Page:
At the bar in Hell’s only eating and drinking establishment, Laetitia had a conversation with a woman of about her own age who worked as a travel agent in Lansing. Belle was originally from Hell and was back visiting family. She had a funny story about her first day at the agency. To begin with, her boss introduced her to her colleagues as “the woman from Hell.” Then when she talked to her first client, she chose her words poorly when she encouraged him to vacation in and around her hometown, which is, after all, in the midst of one of Michigan’s finest recreation areas. To her chagrin, her words elicited an unpleasant response from the client. Laetitia laughed, bought a second round of drinks, and later wrote the limerick of the day.

For a young travel agent named Belle
Her first workday didn’t go well
For she found her first client
Was less than compliant
When she told him he should go to Hell.

Day 551: Spreading Joy

The Mind’s Eye group headed next to Lansing, Michigan’s capital city. In 1897, Ransom Eli Olds founded the Olds Motor Works in Lansing. Their product, the Oldsmobile, was popular throughout much of the twentieth century. They introduced the first fully automatic transmission in the Oldsmobile in 1940. Laetitia’s group started at the R. E. Olds Transportation Museum, which features a collection of Oldsmobiles dating from 1897 to 2004, the first and last years when the car was made. Afterward, they visited the Turner-Dodge Mansion, built in 1855 in the Classical Revival style, with a museum collection dedicated to Lansing’s pioneers.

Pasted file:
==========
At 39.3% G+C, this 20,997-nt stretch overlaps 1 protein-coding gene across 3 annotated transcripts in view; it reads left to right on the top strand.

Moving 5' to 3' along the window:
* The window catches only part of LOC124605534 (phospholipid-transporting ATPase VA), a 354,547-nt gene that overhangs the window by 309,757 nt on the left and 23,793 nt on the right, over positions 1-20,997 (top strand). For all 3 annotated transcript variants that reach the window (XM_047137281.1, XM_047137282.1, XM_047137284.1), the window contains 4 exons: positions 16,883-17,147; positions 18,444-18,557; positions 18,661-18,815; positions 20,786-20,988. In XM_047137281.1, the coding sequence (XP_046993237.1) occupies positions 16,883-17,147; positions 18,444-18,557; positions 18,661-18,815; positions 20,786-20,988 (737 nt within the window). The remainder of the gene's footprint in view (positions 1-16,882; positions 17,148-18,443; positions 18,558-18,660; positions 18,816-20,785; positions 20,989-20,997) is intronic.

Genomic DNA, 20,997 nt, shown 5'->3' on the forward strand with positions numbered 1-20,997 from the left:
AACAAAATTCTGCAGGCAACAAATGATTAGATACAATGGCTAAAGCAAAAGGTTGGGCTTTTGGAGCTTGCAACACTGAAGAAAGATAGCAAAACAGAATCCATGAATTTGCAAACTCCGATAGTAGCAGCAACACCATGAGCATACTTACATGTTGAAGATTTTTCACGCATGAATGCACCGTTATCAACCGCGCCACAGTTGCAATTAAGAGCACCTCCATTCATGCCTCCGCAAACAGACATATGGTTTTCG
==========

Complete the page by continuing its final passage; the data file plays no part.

A majority of Laetitia’s group members consisted of couples that liked dancing, so the group had an early dinner, attended a performance of the Greater Lansing Ballet Company, and went to a cabaret that featured ballroom dancing afterward. From her perch at the bar, Laetitia watched a handsome young man make the rounds of the older women in the crowd. She thought there might be a limerick there, and after she had a brief conversation with the bartender, found there was.

Young Josh had a plan for enhancing
His financial status by dancing
And spreading great joy
As favorite boy toy
Of the dowager ladies of Lansing.

Day 550: Ishpeming Fleming

Laetitia and her group left the Keweenaw Peninsula and drove east to Craig Lake State Park for a hike. Afterward they went kayaking in Sawyer Lake.

At happy hour that afternoon at a local Ishpeming, Michigan drinking establishment, Laetitia sat at the bar and watched a young man move through the crowd, talking to all the women who would listen about his favorite subject, himself. His line was that he was a former CIA operative who had to retire because of a wound received in the line of duty. He was going to be an author writing James-Bond-style thrillers that were thinly veiled accounts of his adventures with the “Company.”

As Laetitia watched and listened, the bartender whispered from behind her, “Dan tries this line on all the ladies that come in here. Some of them buy it for a while, but eventually most of them wise up. He was away from here for several years, but he wasn’t in the CIA. He was waiting tables over in Escanaba. He consistently flunked English when he was in high school, so it’s doubtful he will turn those adventures that he never had into a novel.” Laetitia smiled and thanked the bartender for his warning.

Since the plan of young Dan from Ishpeming
To pen thrillers like Ian Fleming
Of adventures at night
Means that he’ll have to write
‘Tis likely his prospects are dimming.